FDA Considering Allowing Developers of Drugs for Deadly or Debilitating Diseases to Conduct Smaller, Faster Clinical Trials

The Paragon Report Provides Stock Research on Chelsea Therapeutics and Cytori Therapeutics

Marketwired

NEW YORK, NY--(Marketwire - Oct 26, 2012) - The Food and Drug Administration Commissioner Margaret Hamburg has told scientific advisers that the FDA is considering a faster pathway for obesity treatments, life-saving antibiotics and other drugs deemed to offer societal benefit. The Paragon Report examines investing opportunities in the Biotech Industry and provides equity research on Chelsea Therapeutics International Ltd. (NASDAQ: CHTP) and Cytori Therapeutics Inc. (NASDAQ: CYTX).

Access to the full company reports can be found at:

www.ParagonReport.com/CHTP

www.ParagonReport.com/CYTX

Under the new pathway the FDA would allow developers of such drugs to conduct smaller, faster clinical trial, and provide a "special medical use" label which would allow doctors to administer drugs to patients with critical need. Hamburg has said that the FDA needs to take into account the needs people with deadly or debilitating diseases that may be willing to take on the risks of unproven drugs.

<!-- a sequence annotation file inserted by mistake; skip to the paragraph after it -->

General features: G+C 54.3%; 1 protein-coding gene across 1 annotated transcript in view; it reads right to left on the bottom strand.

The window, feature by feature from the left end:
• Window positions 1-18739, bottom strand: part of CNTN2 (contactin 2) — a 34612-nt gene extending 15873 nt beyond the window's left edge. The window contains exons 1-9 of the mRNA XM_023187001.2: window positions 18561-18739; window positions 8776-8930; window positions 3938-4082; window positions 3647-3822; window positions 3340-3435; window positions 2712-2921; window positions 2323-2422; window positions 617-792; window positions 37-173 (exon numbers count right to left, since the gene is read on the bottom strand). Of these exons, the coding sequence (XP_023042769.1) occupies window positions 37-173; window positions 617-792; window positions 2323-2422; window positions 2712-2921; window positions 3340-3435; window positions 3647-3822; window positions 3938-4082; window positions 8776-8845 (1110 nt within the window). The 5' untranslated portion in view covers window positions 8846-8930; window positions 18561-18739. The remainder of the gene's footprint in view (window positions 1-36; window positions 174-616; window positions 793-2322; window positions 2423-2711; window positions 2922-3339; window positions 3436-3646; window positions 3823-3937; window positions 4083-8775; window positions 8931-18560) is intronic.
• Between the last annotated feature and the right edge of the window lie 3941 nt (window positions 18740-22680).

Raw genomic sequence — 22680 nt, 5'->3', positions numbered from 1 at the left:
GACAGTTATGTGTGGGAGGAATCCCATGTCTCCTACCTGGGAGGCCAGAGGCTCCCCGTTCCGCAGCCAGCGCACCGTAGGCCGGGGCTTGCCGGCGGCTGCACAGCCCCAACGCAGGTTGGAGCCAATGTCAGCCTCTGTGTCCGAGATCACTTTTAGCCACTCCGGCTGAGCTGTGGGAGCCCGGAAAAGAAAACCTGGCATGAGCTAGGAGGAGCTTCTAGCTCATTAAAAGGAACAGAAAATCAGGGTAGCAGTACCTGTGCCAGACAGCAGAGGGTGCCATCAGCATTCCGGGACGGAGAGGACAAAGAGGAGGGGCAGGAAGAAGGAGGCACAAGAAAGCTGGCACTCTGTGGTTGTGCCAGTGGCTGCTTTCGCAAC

"A pathway that would allow products to come to market faster but would ensure they were used only in patients where there was an applicable risk-benefit situation would be good," said Pew Health Group's Allan Coukell, deputy director of medical programs. "It would be good for developers, for companies and it would be good for public health."

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Chelsea Therapeutics specializes in the acquisition and development of innovative products and technologies that address important unmet medical needs or offer alternatives to current methods of treatment. In 2011, Chelsea submitted its first New Drug Application to the FDA seeking approval to market droxidopa for the treatment of symptomatic Neurogenic OH.

Cytori Therapeutics, Inc. is developing cell therapies based on autologous adipose-derived regenerative cells (ADRCs) to treat cardiovascular disease and repair soft tissue defects. The company recently reported that the first patient was treated in the company's U.S. cell therapy heart failure trial.

The Paragon Report has not been compensated by any of the above-mentioned publicly traded companies. Paragon Report is compensated by other third party organizations for advertising services. We act as an independent research portal and are aware that all investment entails inherent risks. Please view the full disclaimer at: http://www.paragonreport.com/disclaimer

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